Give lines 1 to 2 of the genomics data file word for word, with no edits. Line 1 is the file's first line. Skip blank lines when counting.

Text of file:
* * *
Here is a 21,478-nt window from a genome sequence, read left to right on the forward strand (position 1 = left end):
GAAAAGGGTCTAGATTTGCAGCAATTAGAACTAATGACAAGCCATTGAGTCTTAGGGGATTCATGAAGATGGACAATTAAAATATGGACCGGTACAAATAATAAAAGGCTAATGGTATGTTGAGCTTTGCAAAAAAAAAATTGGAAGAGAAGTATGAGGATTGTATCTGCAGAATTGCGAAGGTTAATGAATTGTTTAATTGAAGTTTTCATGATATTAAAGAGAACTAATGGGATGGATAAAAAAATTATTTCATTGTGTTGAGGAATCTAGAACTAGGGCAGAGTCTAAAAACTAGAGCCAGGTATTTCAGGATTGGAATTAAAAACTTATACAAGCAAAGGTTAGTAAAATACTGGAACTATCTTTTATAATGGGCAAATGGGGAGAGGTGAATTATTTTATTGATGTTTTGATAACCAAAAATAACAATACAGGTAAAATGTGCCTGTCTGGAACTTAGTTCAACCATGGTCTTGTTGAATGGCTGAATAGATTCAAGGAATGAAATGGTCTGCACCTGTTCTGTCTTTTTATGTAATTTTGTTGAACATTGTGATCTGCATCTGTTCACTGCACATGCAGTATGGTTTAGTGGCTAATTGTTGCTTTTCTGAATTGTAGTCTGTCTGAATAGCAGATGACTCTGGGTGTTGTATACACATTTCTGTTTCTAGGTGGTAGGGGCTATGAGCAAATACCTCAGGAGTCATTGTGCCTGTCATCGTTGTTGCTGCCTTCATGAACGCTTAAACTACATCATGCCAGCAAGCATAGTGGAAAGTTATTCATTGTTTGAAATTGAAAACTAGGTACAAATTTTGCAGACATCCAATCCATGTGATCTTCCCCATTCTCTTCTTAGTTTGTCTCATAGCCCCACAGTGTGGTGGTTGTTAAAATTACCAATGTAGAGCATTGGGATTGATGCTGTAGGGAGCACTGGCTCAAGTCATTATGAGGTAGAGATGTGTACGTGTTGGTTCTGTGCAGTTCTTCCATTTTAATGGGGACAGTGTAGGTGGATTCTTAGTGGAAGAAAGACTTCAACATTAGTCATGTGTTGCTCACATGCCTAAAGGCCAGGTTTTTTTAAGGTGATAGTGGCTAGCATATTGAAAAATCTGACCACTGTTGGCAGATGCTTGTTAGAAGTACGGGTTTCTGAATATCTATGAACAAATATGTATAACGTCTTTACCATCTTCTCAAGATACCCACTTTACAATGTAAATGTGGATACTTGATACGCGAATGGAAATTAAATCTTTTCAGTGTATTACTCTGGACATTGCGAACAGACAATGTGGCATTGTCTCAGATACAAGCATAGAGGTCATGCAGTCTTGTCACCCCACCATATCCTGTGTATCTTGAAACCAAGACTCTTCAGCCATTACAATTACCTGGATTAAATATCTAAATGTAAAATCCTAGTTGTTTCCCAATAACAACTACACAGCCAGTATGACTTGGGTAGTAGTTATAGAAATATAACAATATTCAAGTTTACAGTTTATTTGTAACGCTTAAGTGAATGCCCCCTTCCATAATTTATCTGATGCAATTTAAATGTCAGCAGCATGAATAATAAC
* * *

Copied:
Here is a 21,478-nt window from a genome sequence, read left to right on the forward strand (position 1 = left end):
GAAAAGGGTCTAGATTTGCAGCAATTAGAACTAATGACAAGCCATTGAGTCTTAGGGGATTCATGAAGATGGACAATTAAAATATGGACCGGTACAAATAATAAAAGGCTAATGGTATGTTGAGCTTTGCAAAAAAAAAATTGGAAGAGAAGTATGAGGATTGTATCTGCAGAATTGCGAAGGTTAATGAATTGTTTAATTGAAGTTTTCATGATATTAAAGAGAACTAATGGGATGGATAAAAAAATTATTTCATTGTGTTGAGGAATCTAGAACTAGGGCAGAGTCTAAAAACTAGAGCCAGGTATTTCAGGATTGGAATTAAAAACTTATACAAGCAAAGGTTAGTAAAATACTGGAACTATCTTTTATAATGGGCAAATGGGGAGAGGTGAATTATTTTATTGATGTTTTGATAACCAAAAATAACAATACAGGTAAAATGTGCCTGTCTGGAACTTAGTTCAACCATGGTCTTGTTGAATGGCTGAATAGATTCAAGGAATGAAATGGTCTGCACCTGTTCTGTCTTTTTATGTAATTTTGTTGAACATTGTGATCTGCATCTGTTCACTGCACATGCAGTATGGTTTAGTGGCTAATTGTTGCTTTTCTGAATTGTAGTCTGTCTGAATAGCAGATGACTCTGGGTGTTGTATACACATTTCTGTTTCTAGGTGGTAGGGGCTATGAGCAAATACCTCAGGAGTCATTGTGCCTGTCATCGTTGTTGCTGCCTTCATGAACGCTTAAACTACATCATGCCAGCAAGCATAGTGGAAAGTTATTCATTGTTTGAAATTGAAAACTAGGTACAAATTTTGCAGACATCCAATCCATGTGATCTTCCCCATTCTCTTCTTAGTTTGTCTCATAGCCCCACAGTGTGGTGGTTGTTAAAATTACCAATGTAGAGCATTGGGATTGATGCTGTAGGGAGCACTGGCTCAAGTCATTATGAGGTAGAGATGTGTACGTGTTGGTTCTGTGCAGTTCTTCCATTTTAATGGGGACAGTGTAGGTGGATTCTTAGTGGAAGAAAGACTTCAACATTAGTCATGTGTTGCTCACATGCCTAAAGGCCAGGTTTTTTTAAGGTGATAGTGGCTAGCATATTGAAAAATCTGACCACTGTTGGCAGATGCTTGTTAGAAGTACGGGTTTCTGAATATCTATGAACAAATATGTATAACGTCTTTACCATCTTCTCAAGATACCCACTTTACAATGTAAATGTGGATACTTGATACGCGAATGGAAATTAAATCTTTTCAGTGTATTACTCTGGACATTGCGAACAGACAATGTGGCATTGTCTCAGATACAAGCATAGAGGTCATGCAGTCTTGTCACCCCACCATATCCTGTGTATCTTGAAACCAAGACTCTTCAGCCATTACAATTACCTGGATTAAATATCTAAATGTAAAATCCTAGTTGTTTCCCAATAACAACTACACAGCCAGTATGACTTGGGTAGTAGTTATAGAAATATAACAATATTCAAGTTTACAGTTTATTTGTAACGCTTAAGTGAATGCCCCCTTCCATAATTTATCTGATGCAATTTAAATGTCAGCAGCATGAATAATAAC